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The housing crisis saw many homeowners go underwater with their mortgages, where their outstanding mortgage balance exceeds the actual value of the home. As the market continues to improve, though, it would appear that these days are far behind us. Just last quarter, more than three-quarters of a million US homes regained equity, bringing the percentage of homes with negative equity down to single digits.

Currently, there are approximately 4.4 million properties still underwater, representing about 8.7% of the country’s homes. The national aggregate value of this negative equity was down to $309.5 billion, representing a decrease of 11.6% from the $350 billion a year ago. The total borrower equity rose by $691 billion.

All the same, there is still a fair number of homes that are under-equitied. These homes, which have less than 20% equity, generally have a more difficult time securing a refinancing into a more favorable mortgage rate. They can also easily fall underwater when home prices dip. At present, there are about 9 million under-equitied homes, representing about 17.8% of total homes.

Looking back at August, we can see that sales of existing homes dipped 4.8% from July’s 5.58 million units to a seasonally adjusted annual rate of about 5.31 million units, despite low prices and reasonable mortgage rates. This decline is cutting off three consecutive months of increases.

However, the news is not all bad. Though August was down from July, it represents a year-over-year increase of 6.2%. This is the eleventh consecutive month wherein we have seen year-over-year improvement of existing home sales.

Meanwhile, prices continue to go up. The median price for existing homes was $228,700 in August, which comes to an increase of 4.7% over the $218,400 we saw in August of 2014. This is the 42nd consecutive year-over-year gain in existing home prices.

Though inventory continues to be a big problem, August showed an increase of 1.3% to 2.29 million homes. This comes out to a 5.2 month supply, compared to the 4.9 month supply in July. However, this inventory is 1.7% lower than what was experienced in August of 2014.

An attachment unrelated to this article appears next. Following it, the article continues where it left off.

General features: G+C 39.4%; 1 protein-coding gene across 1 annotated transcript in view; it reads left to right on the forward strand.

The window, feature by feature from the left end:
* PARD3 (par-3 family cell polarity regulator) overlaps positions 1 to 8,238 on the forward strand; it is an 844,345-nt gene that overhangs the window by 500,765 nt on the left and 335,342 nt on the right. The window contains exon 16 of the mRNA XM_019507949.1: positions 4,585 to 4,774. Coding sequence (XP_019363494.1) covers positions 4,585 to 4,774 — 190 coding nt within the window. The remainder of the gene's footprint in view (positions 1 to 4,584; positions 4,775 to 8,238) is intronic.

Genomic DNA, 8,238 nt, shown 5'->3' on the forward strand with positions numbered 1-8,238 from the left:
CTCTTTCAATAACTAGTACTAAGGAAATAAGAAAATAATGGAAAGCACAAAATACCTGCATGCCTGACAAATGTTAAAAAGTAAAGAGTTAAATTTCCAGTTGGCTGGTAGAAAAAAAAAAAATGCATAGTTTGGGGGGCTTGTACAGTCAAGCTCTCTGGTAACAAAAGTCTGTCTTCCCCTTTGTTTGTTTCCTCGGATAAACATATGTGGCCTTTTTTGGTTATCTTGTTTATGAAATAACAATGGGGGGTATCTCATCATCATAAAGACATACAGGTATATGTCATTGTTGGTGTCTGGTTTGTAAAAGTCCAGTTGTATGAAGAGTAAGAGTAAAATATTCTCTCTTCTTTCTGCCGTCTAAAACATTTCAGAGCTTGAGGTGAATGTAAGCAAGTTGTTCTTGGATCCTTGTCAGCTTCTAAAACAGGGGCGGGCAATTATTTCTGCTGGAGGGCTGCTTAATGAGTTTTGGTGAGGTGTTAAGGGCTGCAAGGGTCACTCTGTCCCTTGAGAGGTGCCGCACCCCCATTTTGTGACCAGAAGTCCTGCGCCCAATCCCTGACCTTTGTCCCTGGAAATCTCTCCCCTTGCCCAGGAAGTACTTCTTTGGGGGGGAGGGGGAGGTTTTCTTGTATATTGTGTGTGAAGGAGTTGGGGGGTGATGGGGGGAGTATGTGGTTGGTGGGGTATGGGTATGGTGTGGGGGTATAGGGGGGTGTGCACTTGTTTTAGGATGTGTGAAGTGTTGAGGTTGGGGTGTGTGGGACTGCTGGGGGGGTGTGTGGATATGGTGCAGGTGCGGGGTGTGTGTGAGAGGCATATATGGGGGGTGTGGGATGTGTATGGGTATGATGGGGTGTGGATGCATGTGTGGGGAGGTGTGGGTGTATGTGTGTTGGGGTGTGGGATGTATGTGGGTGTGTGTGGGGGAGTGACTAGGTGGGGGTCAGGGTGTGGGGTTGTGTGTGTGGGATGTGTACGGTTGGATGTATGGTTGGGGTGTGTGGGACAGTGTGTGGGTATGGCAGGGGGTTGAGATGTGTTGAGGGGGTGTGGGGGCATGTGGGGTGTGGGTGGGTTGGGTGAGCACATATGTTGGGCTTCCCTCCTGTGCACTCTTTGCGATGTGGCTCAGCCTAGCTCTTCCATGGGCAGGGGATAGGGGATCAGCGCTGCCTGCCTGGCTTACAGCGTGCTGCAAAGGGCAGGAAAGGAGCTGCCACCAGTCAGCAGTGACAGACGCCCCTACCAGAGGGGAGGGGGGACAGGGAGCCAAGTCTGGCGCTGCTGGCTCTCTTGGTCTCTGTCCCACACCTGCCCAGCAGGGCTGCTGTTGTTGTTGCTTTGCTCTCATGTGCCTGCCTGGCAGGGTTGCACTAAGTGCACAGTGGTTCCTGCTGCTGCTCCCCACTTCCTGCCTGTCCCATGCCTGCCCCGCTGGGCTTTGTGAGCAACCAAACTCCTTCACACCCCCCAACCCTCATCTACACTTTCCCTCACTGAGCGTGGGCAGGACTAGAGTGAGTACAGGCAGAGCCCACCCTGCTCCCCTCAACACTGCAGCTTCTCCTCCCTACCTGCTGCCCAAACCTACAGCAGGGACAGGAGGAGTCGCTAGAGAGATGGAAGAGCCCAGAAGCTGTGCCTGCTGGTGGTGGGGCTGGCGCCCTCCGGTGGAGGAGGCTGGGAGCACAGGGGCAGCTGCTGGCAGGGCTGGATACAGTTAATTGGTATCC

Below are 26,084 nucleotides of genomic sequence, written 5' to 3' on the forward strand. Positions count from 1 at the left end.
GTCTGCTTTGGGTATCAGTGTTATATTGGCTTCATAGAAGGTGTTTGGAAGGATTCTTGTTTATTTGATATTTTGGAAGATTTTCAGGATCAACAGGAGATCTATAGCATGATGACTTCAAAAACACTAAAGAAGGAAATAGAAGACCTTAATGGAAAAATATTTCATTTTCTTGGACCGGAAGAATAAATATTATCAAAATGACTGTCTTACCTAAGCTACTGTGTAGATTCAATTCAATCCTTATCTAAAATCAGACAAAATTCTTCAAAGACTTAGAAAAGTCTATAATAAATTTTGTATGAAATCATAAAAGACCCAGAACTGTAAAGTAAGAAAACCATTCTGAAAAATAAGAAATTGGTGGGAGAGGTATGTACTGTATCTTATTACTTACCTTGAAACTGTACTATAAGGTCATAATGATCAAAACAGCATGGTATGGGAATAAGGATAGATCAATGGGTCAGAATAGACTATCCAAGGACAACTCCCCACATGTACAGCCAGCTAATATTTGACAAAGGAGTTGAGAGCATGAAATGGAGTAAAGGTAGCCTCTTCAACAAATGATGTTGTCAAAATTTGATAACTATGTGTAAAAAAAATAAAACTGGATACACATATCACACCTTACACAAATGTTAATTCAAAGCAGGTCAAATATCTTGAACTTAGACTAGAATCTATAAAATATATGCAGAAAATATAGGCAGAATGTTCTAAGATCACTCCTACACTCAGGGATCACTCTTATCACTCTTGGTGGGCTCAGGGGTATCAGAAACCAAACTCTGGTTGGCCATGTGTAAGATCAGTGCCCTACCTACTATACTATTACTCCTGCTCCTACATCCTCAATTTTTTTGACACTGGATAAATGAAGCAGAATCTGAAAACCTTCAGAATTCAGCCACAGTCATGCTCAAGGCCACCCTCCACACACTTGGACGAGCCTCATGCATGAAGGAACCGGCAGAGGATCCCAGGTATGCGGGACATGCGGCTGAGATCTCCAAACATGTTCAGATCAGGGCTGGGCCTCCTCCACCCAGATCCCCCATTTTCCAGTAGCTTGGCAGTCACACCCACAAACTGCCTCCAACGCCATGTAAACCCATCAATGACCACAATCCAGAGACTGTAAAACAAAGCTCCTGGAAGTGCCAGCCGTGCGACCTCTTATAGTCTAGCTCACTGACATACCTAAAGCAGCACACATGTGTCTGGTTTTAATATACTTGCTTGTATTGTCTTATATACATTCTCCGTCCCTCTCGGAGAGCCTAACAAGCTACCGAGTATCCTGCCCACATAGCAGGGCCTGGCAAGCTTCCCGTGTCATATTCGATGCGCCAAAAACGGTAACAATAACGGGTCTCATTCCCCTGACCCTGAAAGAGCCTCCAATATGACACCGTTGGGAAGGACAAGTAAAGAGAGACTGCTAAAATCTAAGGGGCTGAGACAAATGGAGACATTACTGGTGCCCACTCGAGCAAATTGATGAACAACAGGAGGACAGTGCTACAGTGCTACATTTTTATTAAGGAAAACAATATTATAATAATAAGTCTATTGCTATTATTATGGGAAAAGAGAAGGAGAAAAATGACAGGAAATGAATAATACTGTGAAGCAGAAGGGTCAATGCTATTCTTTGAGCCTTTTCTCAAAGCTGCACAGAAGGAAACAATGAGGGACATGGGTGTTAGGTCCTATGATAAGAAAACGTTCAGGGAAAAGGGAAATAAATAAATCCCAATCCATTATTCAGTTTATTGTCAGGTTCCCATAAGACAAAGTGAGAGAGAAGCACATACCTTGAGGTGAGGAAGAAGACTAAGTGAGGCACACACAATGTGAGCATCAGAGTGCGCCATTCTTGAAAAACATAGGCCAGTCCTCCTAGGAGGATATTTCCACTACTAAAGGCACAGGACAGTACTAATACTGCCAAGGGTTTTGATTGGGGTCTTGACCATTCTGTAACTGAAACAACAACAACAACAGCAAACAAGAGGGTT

Fannie Mae’s economists have come out with their economic and strategic summary for May. The bad news is that their outlook for the economic growth in 2015 is weakening. Despite this, their assessment of the housing market is getting stronger.

Their reduced expectations for the economy are based on the disappointing growth of the GDP in the first quarter, which came in at only 0.2%. With this in mind, their expectations for the year dropped by 0.5% to a total of 2.3%.

As far as housing goes, Chief Economist Doug Duncan is calling the market “mixed”. In March, existing home sales reached their highest level in two years. Meanwhile, pending home sales and mortgage loan applications were both strong, and foreclosure rates have been improving. However, the first quarter represented a decline from the numbers seen in the fourth quarter of 2014.

Risk is flooding back into the markets, most notably in the form of the changes in the European bond markets. After a year and a half of record lows, it would seem that things have finally turned around. Though it is still too early to know whether or not this is to be a major, long-term reversal, investors are playing it safe by dumping their bonds.

Since the European markets are connected fairly closely with US markets, this selling trend is having an effect on American mortgage rates. This is providing for a high-risk environment, and the average borrower would do well to lock in to current rates before they can jump any higher.

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